At the 12 km mark I was exhausted. I had been overheated since the 5th kilometer. My willpower was used up. I was not forcing my body forward, in fact “I” was only a fleeting shadow on the shreds of my consciousness. It was joy, the pure joy of life, unfiltered by consciousness or awareness, by any need to do the right thing, the smart thing, the moral thing, the strong thing, the weak thing, any thing. Except run.
This is what I had come for. This it means to be alive, fully man and fully animal. I had first outrun my body, then my will, and finally my ego. “Third wind” I told Charlie.
Just past 13 km. There is a voice in my head, crying, wanting to flop down in the grass. I recognize this little boy, and love him. And I know it is the voice of a boy. And I run. Feet pounding the pavement, the voice of a man in my head, comforting the boy, smiling at him, holding him, but not accepting the boy’s view of reality. Run.
I feel my totem animal. I feel the heat of the sun, the heat in my body. Earlier in the race I had been sweating heavily, but not for the last half hour. I had adopted. The lactic acid in my blood, how is it different than the cobra venom in a badger’s blood? It is a price you pay to get your snack. I wish I had felt the badger spirit stronger. Maybe next run.
Now I was running on pure spirit. Exulted, exhausted, loving the purity of the experience. The uniqueness of a body past its limit and still going. Of willpower torn to shreds yet still willing. Of pain and glory and the pure animal joy of being alive.
At 14 km we begin to consistently pass people, other runners who are now walking. I want to lift them with us, tell them that the spirit of the runner lives in them, enthuse them.
I experiment with a different pace. Bouncing, a touch of side to side motion. I alternate a few steps of this with a few steps of normal jogging. My hips are agonizing. The muscles are no longer holding the bones in the proper position in the joints.
15 km. My posture is still good, my breathing remains easy, my spirits are high. Then comes a serious twinge in my Achilles tendon, a short stab of pain. I know the difference between sore and injury, and fear I am one short step away from crossing that line*. For me, the race is done. But I don’t want to stop. I have only just gotten to the place I want to be.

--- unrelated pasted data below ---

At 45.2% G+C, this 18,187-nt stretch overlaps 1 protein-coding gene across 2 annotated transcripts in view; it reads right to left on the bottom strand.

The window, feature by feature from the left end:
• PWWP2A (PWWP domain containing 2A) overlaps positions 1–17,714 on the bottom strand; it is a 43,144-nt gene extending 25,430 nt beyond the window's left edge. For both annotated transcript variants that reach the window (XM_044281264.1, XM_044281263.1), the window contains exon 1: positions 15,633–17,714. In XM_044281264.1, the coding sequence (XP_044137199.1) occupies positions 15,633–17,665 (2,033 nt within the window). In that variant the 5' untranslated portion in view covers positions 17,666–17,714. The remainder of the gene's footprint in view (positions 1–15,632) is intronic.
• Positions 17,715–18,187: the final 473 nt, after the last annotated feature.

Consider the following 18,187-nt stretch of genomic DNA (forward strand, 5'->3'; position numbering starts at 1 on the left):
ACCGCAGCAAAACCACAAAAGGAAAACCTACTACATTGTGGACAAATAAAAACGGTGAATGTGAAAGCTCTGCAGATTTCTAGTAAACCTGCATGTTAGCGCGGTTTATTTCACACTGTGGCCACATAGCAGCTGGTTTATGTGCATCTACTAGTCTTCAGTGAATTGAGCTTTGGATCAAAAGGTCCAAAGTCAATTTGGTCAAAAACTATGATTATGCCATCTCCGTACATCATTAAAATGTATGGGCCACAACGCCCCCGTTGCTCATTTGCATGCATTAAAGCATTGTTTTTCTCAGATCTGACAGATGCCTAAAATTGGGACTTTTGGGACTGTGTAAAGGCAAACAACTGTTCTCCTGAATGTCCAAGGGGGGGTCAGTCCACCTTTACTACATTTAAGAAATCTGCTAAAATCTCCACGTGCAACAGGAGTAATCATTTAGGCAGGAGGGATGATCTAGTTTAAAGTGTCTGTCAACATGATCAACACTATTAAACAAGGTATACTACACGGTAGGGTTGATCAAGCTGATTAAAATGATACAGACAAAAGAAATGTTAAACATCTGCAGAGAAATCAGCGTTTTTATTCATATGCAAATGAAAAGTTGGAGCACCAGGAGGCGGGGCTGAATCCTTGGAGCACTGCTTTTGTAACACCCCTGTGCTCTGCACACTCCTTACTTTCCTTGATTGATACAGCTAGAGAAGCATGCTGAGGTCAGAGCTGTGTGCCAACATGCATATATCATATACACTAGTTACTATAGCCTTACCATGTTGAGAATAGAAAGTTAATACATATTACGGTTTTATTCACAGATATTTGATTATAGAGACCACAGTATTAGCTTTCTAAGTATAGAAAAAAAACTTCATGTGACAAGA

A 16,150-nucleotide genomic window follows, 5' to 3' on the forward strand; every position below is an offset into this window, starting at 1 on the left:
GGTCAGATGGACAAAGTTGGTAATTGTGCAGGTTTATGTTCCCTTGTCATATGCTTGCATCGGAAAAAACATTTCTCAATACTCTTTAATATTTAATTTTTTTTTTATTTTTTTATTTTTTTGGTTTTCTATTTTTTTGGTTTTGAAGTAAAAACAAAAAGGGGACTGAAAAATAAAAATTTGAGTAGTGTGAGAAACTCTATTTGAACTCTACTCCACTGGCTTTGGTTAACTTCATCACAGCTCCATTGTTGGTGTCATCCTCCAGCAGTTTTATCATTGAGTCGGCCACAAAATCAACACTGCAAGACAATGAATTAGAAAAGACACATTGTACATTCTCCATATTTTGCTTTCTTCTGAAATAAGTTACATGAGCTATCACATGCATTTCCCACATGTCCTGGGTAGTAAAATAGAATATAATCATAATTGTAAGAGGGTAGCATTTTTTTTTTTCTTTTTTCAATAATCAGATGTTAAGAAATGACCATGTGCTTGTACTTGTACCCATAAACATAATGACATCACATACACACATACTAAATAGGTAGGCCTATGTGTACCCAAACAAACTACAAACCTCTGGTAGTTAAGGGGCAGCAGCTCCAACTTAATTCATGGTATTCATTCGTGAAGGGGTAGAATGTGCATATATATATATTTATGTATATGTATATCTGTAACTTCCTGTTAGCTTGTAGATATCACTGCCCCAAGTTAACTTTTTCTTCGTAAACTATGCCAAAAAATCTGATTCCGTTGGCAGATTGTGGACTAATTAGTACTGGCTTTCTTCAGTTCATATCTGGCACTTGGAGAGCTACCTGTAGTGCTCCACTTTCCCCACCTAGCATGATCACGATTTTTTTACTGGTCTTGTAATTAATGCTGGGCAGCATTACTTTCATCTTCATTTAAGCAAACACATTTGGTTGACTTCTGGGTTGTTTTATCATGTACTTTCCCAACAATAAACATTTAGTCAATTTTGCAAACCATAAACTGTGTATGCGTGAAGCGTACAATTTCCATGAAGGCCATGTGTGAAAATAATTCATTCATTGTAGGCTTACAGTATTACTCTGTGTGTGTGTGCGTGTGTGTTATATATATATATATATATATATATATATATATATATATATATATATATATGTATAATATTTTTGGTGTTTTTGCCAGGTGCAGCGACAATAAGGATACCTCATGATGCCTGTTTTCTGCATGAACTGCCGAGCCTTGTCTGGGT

We walk until past the 18 km mark. Every step of the last kilometer has been pure torture to my feet. The support vans come by, and we wave them on, one after another. We are chatting with an English woman who claims to have been done in by the heat. We are in the shade now, and chill as the sweat dries on our bodies. I had tried to jog again twice, but couldn’t even get the first step. My hip joints couldn’t do it, can’t lift the knee high enough to do more than hobble forward.
Somewhere past 19 kilometers the English girl and I catch the last support bus. Charlie decides to run it in. The bus is going the wrong way, continuing upriver 2km before turning back and driving us to the finishing court. I walk the remaining 100 meters between the barriers and across the finish line. I have the last time reported for the race, 2:54.44.
I turn in the chip, to find Charlie, Anne, and Caroline smiling at me. We walk to the car (another kilometer uphill, but I am slightly refreshed by the few minutes rest in the bus). A 20 minute drive home. My wife greets me with applause, and a huge roast with wine sauce. What more could a man want?
*We were running in barefoot shoes. The barefoot stride stresses the Achilles tendon. Yes, the tendon is designed for this. Running barefoot will, over time, make the tendon strong and happy. The operative words being “over time”, not “pushing past the limit first time out.” And my tendons have some damage from a previous experience.